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You're in High School and Starting an IRA

NEW YORK (TheStreet) -- The other day we talked about how a young person can best handle earnings from a summer job, concluding that in today's low-interest world a simple checking account, chosen for convenience rather than interest earnings, would work well for cash likely to be spent within the next few years.

But what if a high school or college student is capable of setting money aside for the long term -- as in saving for retirement?

Thoughts of saving for needs 40, 50 or 60 years in the future can make a teen or 20-something gag. But with the first true "earned income," as opposed to allowance or birthday gifts, comes the opportunity to open an IRA that could produce stupendous gains over such a long investing horizon.

The first objection: The young earner may want to spend the money or save for a more immediate goal, such as buying a car. But generous parents or grandparents (or anyone else, for that matter), can get around that by replacing money the young person contributes to the IRA.

Also see: The New Grads' Guide to 401(k)s

That term "earned income" is important because IRA contributions cannot exceed the amount the plan beneficiary earns from a legitimate job. Parents cannot contribute on the young person's behalf. That's why it's nearly impossible to set up an IRA for an infant.

Earned income, for example, is wages reported on a W-2 form. A W-2 is not necessary, though, if good records are kept. The pay must be at a going rate. Parents, for example, cannot get away with paying their kid $1,000 a week to feed the dog. Investment gains do not count as earned income.

In most states, an IRA for a person under 18, 19 or 21 must be set up as a custodial account managed by an adult. For this year, the maximum contribution allowed is the beneficiary's earned income or $5,500, whichever is less. Most banks, brokerages and mutual fund companies offer custodial IRAs, and many have very low minimums to start an account -- as little as $100 in some cases.

IRAs come in two flavors, traditional and Roth. With a traditional IRA, the account holder may be eligible for a tax deduction on contributions. After that, investment earnings are tax deferred. Income tax on contributions and gains is not due until money is withdrawn, which is generally not before age 59.5.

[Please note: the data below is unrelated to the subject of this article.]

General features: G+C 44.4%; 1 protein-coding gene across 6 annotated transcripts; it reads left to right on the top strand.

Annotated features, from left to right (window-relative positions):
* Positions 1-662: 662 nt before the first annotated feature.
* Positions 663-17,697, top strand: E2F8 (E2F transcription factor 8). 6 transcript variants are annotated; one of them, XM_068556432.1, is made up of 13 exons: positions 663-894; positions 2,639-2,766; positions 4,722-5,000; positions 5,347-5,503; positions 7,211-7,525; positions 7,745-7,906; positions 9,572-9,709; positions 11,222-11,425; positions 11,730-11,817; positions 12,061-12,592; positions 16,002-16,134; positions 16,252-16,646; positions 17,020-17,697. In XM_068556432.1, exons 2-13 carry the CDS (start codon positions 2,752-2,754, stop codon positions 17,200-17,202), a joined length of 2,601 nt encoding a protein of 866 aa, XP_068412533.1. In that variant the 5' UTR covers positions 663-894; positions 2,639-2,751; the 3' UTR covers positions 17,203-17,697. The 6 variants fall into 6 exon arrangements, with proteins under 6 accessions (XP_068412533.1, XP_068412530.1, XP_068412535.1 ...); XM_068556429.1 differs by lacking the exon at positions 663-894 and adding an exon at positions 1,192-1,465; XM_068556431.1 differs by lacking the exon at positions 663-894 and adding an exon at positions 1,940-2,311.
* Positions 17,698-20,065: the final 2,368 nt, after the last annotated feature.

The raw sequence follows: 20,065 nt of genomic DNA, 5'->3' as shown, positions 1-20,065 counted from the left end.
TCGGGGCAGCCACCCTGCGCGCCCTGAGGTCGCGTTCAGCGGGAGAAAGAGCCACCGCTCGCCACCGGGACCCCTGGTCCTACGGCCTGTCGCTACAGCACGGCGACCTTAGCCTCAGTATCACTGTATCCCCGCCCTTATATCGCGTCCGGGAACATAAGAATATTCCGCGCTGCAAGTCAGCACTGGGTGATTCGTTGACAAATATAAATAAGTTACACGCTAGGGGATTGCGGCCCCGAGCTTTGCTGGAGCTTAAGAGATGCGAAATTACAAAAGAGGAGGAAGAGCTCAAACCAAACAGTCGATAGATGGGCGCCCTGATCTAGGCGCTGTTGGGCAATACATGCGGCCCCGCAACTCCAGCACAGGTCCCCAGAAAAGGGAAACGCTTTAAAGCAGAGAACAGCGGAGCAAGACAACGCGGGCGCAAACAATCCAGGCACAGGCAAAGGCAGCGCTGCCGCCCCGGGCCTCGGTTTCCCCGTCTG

Also see: 8 Pieces of Advice Grads Will Need for the Rest of Their Lives

With a Roth, there is no deduction on contributions, but all withdrawals, including contributions and investment gains, are tax free.

The Roth, then, is generally the best choice for a young person. The summer job generally pays so little as to leave the young worker in the zero percent tax bracket. That makes the tax deduction on contributions to a traditional IRA worthless. It also makes the lack of a tax deduction on a Roth contribution irrelevant. So the Roth comes out on top due to the tax-free treatment on withdrawals. The investment can compound for decades without a cent ever paid for taxes.

Remember that a single person can have multiple IRAs, and can mix the two types. Later, when income is higher and taxes are a consideration, it might make sense to open a traditional IRA.

How should IRA contributions be invested? Unless the young person, or one of the parents, is an adept investor, the easiest option is a target-date retirement fund. Choose a fund keyed to the year you're likely to retire (or as close as you can get), and the fund company will select an appropriate mix of holdings.

Generally, that will mean mostly stock-owning mutual funds. Over long periods they tend to provide bigger returns than bonds, and with 40 or more years to retirement a young person will have plenty of time to ride out any downturns. As the account holder gets older, some of the holdings will be switched to bonds for an added degree of safety.

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